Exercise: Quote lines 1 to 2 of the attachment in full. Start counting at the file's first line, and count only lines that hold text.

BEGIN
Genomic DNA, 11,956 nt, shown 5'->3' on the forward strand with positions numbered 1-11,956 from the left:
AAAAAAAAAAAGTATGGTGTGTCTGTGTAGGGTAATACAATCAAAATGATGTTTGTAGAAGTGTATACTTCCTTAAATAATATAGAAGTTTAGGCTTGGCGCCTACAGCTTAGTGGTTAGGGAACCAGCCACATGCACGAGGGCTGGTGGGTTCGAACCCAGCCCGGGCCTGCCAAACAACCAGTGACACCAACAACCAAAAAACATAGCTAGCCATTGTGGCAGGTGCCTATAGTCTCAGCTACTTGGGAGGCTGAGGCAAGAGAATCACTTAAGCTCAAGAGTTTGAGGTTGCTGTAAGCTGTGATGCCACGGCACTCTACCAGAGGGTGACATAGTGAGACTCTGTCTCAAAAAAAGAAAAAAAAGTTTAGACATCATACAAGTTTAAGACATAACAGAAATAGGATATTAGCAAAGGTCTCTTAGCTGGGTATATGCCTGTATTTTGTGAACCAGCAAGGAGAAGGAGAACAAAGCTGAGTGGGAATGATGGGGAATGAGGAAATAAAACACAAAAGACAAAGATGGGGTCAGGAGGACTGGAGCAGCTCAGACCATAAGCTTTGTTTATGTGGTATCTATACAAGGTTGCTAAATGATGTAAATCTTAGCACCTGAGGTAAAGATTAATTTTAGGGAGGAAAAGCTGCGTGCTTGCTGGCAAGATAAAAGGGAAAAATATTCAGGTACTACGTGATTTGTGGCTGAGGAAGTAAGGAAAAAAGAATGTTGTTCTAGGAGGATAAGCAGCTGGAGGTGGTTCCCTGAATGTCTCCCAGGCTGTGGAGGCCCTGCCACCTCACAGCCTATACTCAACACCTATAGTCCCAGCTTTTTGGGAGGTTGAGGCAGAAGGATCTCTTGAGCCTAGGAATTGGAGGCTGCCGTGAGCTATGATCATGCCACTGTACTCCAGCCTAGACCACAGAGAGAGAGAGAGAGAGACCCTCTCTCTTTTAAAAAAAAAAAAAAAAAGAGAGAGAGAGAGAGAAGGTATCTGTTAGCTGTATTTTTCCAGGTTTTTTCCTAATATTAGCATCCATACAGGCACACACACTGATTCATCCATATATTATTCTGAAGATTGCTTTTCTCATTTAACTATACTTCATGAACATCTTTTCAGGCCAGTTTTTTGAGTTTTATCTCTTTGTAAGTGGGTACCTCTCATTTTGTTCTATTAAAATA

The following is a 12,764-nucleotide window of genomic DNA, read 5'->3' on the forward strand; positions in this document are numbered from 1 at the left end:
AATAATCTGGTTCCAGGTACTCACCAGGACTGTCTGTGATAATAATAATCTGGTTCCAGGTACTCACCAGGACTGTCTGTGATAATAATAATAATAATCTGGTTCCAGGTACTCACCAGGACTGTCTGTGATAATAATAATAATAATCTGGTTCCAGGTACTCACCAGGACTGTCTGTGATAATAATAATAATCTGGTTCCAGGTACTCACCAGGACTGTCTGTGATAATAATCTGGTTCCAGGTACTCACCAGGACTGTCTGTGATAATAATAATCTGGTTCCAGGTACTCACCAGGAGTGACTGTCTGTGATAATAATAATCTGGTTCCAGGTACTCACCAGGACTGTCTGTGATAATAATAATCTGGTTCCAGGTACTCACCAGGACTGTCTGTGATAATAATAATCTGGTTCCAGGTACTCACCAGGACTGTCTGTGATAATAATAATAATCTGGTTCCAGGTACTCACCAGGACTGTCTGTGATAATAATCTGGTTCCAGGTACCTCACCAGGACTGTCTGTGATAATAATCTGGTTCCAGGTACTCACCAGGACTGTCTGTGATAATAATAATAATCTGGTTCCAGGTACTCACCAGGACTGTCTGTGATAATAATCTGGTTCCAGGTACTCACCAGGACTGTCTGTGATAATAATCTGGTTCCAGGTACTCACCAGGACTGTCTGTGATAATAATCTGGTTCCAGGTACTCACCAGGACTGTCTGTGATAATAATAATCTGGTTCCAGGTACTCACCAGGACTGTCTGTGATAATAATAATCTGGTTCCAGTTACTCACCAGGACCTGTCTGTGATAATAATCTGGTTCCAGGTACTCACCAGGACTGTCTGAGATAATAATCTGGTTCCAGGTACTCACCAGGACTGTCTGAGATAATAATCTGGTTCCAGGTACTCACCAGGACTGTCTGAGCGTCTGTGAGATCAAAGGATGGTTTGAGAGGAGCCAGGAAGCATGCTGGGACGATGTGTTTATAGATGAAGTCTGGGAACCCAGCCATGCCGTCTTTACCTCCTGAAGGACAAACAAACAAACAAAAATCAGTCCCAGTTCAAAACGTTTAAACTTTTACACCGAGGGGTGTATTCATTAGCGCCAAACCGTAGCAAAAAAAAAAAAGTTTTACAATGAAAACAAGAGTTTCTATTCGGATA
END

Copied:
Genomic DNA, 11,956 nt, shown 5'->3' on the forward strand with positions numbered 1-11,956 from the left:
AAAAAAAAAAAGTATGGTGTGTCTGTGTAGGGTAATACAATCAAAATGATGTTTGTAGAAGTGTATACTTCCTTAAATAATATAGAAGTTTAGGCTTGGCGCCTACAGCTTAGTGGTTAGGGAACCAGCCACATGCACGAGGGCTGGTGGGTTCGAACCCAGCCCGGGCCTGCCAAACAACCAGTGACACCAACAACCAAAAAACATAGCTAGCCATTGTGGCAGGTGCCTATAGTCTCAGCTACTTGGGAGGCTGAGGCAAGAGAATCACTTAAGCTCAAGAGTTTGAGGTTGCTGTAAGCTGTGATGCCACGGCACTCTACCAGAGGGTGACATAGTGAGACTCTGTCTCAAAAAAAGAAAAAAAAGTTTAGACATCATACAAGTTTAAGACATAACAGAAATAGGATATTAGCAAAGGTCTCTTAGCTGGGTATATGCCTGTATTTTGTGAACCAGCAAGGAGAAGGAGAACAAAGCTGAGTGGGAATGATGGGGAATGAGGAAATAAAACACAAAAGACAAAGATGGGGTCAGGAGGACTGGAGCAGCTCAGACCATAAGCTTTGTTTATGTGGTATCTATACAAGGTTGCTAAATGATGTAAATCTTAGCACCTGAGGTAAAGATTAATTTTAGGGAGGAAAAGCTGCGTGCTTGCTGGCAAGATAAAAGGGAAAAATATTCAGGTACTACGTGATTTGTGGCTGAGGAAGTAAGGAAAAAAGAATGTTGTTCTAGGAGGATAAGCAGCTGGAGGTGGTTCCCTGAATGTCTCCCAGGCTGTGGAGGCCCTGCCACCTCACAGCCTATACTCAACACCTATAGTCCCAGCTTTTTGGGAGGTTGAGGCAGAAGGATCTCTTGAGCCTAGGAATTGGAGGCTGCCGTGAGCTATGATCATGCCACTGTACTCCAGCCTAGACCACAGAGAGAGAGAGAGAGAGACCCTCTCTCTTTTAAAAAAAAAAAAAAAAAGAGAGAGAGAGAGAGAAGGTATCTGTTAGCTGTATTTTTCCAGGTTTTTTCCTAATATTAGCATCCATACAGGCACACACACTGATTCATCCATATATTATTCTGAAGATTGCTTTTCTCATTTAACTATACTTCATGAACATCTTTTCAGGCCAGTTTTTTGAGTTTTATCTCTTTGTAAGTGGGTACCTCTCATTTTGTTCTATTAAAATA